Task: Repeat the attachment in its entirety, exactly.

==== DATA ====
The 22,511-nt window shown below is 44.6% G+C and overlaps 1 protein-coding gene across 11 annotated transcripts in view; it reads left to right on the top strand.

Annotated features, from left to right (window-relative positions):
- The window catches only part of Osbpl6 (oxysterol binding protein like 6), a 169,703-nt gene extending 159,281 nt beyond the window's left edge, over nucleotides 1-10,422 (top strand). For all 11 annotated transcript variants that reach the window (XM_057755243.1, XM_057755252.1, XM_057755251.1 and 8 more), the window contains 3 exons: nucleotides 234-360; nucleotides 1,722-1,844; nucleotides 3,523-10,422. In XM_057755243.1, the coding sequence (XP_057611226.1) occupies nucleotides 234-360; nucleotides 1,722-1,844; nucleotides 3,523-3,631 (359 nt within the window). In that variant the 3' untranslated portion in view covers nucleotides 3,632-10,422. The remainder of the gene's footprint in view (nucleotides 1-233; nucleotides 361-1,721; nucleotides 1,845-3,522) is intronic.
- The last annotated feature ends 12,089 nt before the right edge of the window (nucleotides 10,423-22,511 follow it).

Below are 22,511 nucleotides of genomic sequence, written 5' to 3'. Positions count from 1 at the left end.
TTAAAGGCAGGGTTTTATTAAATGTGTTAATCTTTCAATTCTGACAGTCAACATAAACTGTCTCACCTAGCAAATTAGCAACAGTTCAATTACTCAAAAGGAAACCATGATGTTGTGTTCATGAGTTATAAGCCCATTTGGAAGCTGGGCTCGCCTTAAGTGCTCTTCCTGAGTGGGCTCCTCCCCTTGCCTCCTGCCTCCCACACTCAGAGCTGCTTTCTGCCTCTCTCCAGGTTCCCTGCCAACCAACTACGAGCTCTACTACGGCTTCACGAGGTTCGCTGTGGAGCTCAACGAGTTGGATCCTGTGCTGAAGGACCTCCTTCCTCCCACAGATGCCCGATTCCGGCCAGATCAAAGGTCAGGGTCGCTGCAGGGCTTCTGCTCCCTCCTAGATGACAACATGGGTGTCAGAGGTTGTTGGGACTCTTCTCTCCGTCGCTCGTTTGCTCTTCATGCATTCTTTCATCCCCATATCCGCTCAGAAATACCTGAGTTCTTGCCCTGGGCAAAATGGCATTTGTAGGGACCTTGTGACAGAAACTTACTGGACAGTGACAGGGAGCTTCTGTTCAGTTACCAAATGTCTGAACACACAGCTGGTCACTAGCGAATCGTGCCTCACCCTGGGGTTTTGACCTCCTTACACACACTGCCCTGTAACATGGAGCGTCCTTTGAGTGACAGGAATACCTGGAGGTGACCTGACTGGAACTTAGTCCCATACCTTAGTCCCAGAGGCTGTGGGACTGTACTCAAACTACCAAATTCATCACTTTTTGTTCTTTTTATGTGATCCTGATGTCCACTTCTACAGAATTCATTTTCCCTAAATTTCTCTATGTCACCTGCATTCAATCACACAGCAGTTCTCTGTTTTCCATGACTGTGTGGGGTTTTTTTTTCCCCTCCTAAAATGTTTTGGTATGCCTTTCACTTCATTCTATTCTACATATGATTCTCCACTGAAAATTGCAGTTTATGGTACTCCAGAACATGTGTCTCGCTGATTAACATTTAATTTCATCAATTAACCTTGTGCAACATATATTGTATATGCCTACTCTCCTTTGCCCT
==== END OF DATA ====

The 22,511-nt window shown below is 44.6% G+C and overlaps 1 protein-coding gene across 11 annotated transcripts in view; it reads left to right on the top strand.

Annotated features, from left to right (window-relative positions):
- The window catches only part of Osbpl6 (oxysterol binding protein like 6), a 169,703-nt gene extending 159,281 nt beyond the window's left edge, over nucleotides 1-10,422 (top strand). For all 11 annotated transcript variants that reach the window (XM_057755243.1, XM_057755252.1, XM_057755251.1 and 8 more), the window contains 3 exons: nucleotides 234-360; nucleotides 1,722-1,844; nucleotides 3,523-10,422. In XM_057755243.1, the coding sequence (XP_057611226.1) occupies nucleotides 234-360; nucleotides 1,722-1,844; nucleotides 3,523-3,631 (359 nt within the window). In that variant the 3' untranslated portion in view covers nucleotides 3,632-10,422. The remainder of the gene's footprint in view (nucleotides 1-233; nucleotides 361-1,721; nucleotides 1,845-3,522) is intronic.
- The last annotated feature ends 12,089 nt before the right edge of the window (nucleotides 10,423-22,511 follow it).

Below are 22,511 nucleotides of genomic sequence, written 5' to 3'. Positions count from 1 at the left end.
TTAAAGGCAGGGTTTTATTAAATGTGTTAATCTTTCAATTCTGACAGTCAACATAAACTGTCTCACCTAGCAAATTAGCAACAGTTCAATTACTCAAAAGGAAACCATGATGTTGTGTTCATGAGTTATAAGCCCATTTGGAAGCTGGGCTCGCCTTAAGTGCTCTTCCTGAGTGGGCTCCTCCCCTTGCCTCCTGCCTCCCACACTCAGAGCTGCTTTCTGCCTCTCTCCAGGTTCCCTGCCAACCAACTACGAGCTCTACTACGGCTTCACGAGGTTCGCTGTGGAGCTCAACGAGTTGGATCCTGTGCTGAAGGACCTCCTTCCTCCCACAGATGCCCGATTCCGGCCAGATCAAAGGTCAGGGTCGCTGCAGGGCTTCTGCTCCCTCCTAGATGACAACATGGGTGTCAGAGGTTGTTGGGACTCTTCTCTCCGTCGCTCGTTTGCTCTTCATGCATTCTTTCATCCCCATATCCGCTCAGAAATACCTGAGTTCTTGCCCTGGGCAAAATGGCATTTGTAGGGACCTTGTGACAGAAACTTACTGGACAGTGACAGGGAGCTTCTGTTCAGTTACCAAATGTCTGAACACACAGCTGGTCACTAGCGAATCGTGCCTCACCCTGGGGTTTTGACCTCCTTACACACACTGCCCTGTAACATGGAGCGTCCTTTGAGTGACAGGAATACCTGGAGGTGACCTGACTGGAACTTAGTCCCATACCTTAGTCCCAGAGGCTGTGGGACTGTACTCAAACTACCAAATTCATCACTTTTTGTTCTTTTTATGTGATCCTGATGTCCACTTCTACAGAATTCATTTTCCCTAAATTTCTCTATGTCACCTGCATTCAATCACACAGCAGTTCTCTGTTTTCCATGACTGTGTGGGGTTTTTTTTTCCCCTCCTAAAATGTTTTGGTATGCCTTTCACTTCATTCTATTCTACATATGATTCTCCACTGAAAATTGCAGTTTATGGTACTCCAGAACATGTGTCTCGCTGATTAACATTTAATTTCATCAATTAACCTTGTGCAACATATATTGTATATGCCTACTCTCCTTTGCCCT